Micro:bit IoT In C, Second Edition (I/O Press)
Friday, 02 April 2021

The BBC micro:bit is capable of taking on a variety of roles including that of a powerful IoT device. In order to gain full access to its features and to external devices, however, you need to use C which delivers the speed which is crucial when you are writing programs to communicate with the outside world. The updated, expanded, 2nd Edition covers the new V2 version of the micro:bit and uses the VS Code for offline development. Writing for the electronics enthusiast with a programming background, Harry Fairhead presents details of sensors and circuits with several complete programs and provides downloadable templates for both V1 and V2 of the micro:bit to help you get started.


Author: Harry Fairhead
Publisher: I/O Press
Date: February 2021
Pages: 267
ISBN: 9781871962676
Print: 1871962676
Kindle: B08XPRMK97
Audience: Iot developers, C programmers interestested in electronics
Level: Intermediate
Category: IoT; Electronics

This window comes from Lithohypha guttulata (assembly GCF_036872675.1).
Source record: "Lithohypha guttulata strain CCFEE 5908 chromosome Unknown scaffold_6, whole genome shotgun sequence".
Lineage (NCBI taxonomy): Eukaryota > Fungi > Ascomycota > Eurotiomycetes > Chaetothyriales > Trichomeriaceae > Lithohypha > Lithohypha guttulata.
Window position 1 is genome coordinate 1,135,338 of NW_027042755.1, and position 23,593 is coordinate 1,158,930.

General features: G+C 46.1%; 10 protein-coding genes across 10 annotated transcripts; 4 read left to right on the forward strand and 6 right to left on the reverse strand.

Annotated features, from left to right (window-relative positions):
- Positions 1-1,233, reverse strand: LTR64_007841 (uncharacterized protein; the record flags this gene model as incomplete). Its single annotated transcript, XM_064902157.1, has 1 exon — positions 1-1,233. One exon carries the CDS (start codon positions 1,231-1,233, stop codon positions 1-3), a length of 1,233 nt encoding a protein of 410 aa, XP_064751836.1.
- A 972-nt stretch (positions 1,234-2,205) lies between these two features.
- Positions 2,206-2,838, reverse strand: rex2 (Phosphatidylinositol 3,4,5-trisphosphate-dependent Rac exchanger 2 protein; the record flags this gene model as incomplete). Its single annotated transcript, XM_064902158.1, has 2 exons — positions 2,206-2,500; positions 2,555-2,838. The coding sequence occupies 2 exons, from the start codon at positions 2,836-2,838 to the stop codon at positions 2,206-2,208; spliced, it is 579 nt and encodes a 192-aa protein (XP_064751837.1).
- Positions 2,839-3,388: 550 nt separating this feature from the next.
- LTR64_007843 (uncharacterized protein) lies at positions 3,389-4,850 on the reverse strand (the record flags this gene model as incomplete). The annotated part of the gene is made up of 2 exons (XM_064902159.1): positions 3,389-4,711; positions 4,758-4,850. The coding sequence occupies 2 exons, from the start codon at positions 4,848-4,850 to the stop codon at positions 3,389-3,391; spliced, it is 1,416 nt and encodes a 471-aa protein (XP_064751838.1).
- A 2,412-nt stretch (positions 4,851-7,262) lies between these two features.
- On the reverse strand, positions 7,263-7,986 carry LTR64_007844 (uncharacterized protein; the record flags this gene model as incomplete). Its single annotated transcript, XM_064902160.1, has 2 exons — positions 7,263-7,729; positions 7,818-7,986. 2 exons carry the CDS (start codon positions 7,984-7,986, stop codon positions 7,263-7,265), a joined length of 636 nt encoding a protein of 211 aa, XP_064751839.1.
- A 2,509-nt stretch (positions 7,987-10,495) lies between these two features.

Having started with the traditional "Blinky" program, the equivalent of "Hello World" for hardware, we are ready to discover how to control the micro:bit’s I/O lines, exploring the basis of using the GPIO. For speed, however, we need to work directly with the raw hardware and also master memory mapping, pulse width modulation and other more sophisticated bus types.  From here we can start connecting sensors using first the I2C bus, then by implementing a custom protocol for a one-wire bus, and eventually adding eight channels of 12-bit A-to-D with the SPI bus, which involves overcoming some subtle difficulties. We then look at serial connections, one of the oldest ways of connecting devices, but still very useful. The micro:bit lacks WiFi connectivity but using a low-cost device we enable a connection to the Internet via its serial port which allows it to become a server. Next we look at the micro:bit’s LED display. This may only be 5x5, but it is very versatile, especially when you use pulse width modulation to vary the brightness level, something we demonstrate in a classic game, written of course in C. The book rounds out with a new chapter on the micro:bit’s radio and the V2’s sound capabilities.